Maybe you begin by tackling the body sections of your essay first or maybe you start with the moment of complication for your protagonist. Starting in the middle can make it easier to get words down on the page. Many writing guides advise writing your introductory paragraph last, as you will then be able to create a great introduction based on the piece as a whole.
Do not worry about making mistakes. A rough draft is not the time to try being perfect. Get messy during the rough draft process and be okay if you make mistakes or if the draft is not completely there yet. Write through clunky phrases and awkward sentences until you get into a flow. You can then address these issues once you have finished the rough draft. Do not examine every word before moving on to the next word or edit as you go. Instead, focus on moving forward with the rough draft and getting your ideas down on the page.
Use the active voice. You should also try to get into the habit of always using the active voice in your writing, even in your rough drafts.
Avoid passive voice , as passive voice can end up sounding bland and boring to your reader. Active voice allows you to be direct, clear, and concise in your writing, even at the drafting stages. Refer to your outline when you get stuck. If you find you get stuck during the rough draft process, do not be afraid to lean on your outline and your brainstorming materials.
Maybe you refer back to your outline to remember which content you are including in a certain point in the plot or in the body section of your essay. You may also review the brainstorming materials you created before you sat down to write, such as your clustering exercise or your freewrite.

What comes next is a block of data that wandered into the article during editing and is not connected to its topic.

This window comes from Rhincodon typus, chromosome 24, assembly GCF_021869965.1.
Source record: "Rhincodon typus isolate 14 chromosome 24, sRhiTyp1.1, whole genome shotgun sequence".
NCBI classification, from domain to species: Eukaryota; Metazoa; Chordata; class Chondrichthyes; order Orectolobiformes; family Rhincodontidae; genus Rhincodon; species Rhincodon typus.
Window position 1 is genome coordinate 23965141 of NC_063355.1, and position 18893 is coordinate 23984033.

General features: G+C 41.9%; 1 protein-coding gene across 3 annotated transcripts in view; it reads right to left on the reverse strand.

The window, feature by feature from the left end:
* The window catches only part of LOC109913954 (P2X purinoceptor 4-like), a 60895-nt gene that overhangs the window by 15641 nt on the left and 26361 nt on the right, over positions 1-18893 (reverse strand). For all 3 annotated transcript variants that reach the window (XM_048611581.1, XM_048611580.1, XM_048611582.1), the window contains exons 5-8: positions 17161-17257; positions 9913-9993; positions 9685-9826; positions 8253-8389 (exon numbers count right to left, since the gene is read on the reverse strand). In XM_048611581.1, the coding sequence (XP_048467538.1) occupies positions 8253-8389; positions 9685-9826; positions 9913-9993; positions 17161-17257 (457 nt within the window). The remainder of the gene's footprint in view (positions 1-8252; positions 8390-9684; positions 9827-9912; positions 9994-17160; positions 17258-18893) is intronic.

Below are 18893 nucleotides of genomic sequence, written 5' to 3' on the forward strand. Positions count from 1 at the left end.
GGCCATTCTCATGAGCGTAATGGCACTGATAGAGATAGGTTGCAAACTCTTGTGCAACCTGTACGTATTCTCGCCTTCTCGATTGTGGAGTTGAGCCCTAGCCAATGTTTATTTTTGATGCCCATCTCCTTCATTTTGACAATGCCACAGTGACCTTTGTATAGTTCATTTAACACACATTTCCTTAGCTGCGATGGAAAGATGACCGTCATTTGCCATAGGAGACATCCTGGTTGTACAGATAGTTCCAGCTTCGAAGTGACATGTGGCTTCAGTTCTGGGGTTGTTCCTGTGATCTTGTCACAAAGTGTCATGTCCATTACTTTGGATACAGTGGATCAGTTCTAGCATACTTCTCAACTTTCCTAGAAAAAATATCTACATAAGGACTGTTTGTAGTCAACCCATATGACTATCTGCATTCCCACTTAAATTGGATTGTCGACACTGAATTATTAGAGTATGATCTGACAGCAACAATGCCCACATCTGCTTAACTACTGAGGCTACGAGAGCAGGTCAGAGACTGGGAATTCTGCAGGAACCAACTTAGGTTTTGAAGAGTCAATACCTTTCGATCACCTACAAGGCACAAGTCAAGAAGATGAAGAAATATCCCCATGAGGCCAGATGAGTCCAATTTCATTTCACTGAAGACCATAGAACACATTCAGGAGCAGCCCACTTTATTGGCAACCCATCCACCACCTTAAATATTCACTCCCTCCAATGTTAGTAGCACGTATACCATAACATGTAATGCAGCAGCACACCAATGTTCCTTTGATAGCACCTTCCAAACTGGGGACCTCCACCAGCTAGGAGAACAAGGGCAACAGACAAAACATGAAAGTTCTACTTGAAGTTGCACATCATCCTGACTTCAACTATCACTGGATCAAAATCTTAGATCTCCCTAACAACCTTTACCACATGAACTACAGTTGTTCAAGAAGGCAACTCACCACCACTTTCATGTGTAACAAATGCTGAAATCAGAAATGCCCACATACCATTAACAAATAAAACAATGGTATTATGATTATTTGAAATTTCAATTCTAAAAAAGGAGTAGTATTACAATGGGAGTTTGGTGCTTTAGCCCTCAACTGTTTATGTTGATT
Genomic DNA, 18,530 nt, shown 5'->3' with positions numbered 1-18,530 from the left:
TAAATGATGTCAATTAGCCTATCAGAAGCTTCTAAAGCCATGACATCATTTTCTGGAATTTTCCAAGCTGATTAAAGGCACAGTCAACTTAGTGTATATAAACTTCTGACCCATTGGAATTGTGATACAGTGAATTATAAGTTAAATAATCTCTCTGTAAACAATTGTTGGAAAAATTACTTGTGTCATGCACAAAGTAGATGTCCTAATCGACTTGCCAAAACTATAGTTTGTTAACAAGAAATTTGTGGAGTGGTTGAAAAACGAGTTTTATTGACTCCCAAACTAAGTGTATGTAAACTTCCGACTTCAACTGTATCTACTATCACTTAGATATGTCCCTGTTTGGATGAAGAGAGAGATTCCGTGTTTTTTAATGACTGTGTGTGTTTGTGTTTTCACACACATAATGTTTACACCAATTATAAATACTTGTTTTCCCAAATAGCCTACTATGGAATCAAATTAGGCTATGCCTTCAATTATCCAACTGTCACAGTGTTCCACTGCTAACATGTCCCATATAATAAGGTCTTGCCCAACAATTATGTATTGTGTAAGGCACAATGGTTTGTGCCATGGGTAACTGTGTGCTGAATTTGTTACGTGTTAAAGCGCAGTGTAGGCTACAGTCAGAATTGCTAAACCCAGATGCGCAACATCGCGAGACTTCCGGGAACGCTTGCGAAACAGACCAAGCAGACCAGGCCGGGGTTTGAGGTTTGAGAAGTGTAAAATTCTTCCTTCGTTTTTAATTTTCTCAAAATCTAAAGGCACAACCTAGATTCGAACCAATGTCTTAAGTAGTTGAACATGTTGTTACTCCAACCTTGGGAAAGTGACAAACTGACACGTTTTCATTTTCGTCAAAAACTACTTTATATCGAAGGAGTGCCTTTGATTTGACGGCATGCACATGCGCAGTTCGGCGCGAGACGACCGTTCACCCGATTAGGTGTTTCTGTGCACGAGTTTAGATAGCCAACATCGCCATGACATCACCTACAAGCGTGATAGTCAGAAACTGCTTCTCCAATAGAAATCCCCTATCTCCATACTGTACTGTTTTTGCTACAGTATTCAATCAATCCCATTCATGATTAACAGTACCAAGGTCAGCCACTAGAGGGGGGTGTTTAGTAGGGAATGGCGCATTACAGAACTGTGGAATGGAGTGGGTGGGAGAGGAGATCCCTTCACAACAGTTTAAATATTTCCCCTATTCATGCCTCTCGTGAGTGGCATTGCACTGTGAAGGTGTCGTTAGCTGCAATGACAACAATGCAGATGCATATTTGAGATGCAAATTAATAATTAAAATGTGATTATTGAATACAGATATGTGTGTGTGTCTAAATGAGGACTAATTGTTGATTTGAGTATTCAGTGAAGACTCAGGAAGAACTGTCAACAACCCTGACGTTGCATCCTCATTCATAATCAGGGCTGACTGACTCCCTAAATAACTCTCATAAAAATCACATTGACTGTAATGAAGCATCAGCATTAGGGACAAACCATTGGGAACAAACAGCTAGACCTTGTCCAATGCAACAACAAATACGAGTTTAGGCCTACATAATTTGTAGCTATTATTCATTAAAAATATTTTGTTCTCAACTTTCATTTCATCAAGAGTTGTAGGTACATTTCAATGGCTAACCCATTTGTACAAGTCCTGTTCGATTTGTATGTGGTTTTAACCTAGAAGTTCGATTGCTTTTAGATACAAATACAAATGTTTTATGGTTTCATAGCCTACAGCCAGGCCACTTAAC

Reviewing these materials could help to guide you as you write and help you focus on finishing the rough draft. Going for a walk, taking a nap, or even doing the dishes can help you focus on something else and give your brain a rest. You can then start writing again with a fresh approach after your break. Read over your rough draft and revise it. Once you have finished your rough draft, you may want to step away from it and take a break.
Maybe you go for a short walk or do another activity where you do not have to think about the draft. You can then come back to it with fresh eyes and read through it. You will likely notice issues or problems to fix in your rough draft much easier if you take some time away from it. You should also read the rough draft out loud to yourself. Listen for any sentences that sound unclear or confusing. Highlight or underline them so you know they need to be revised.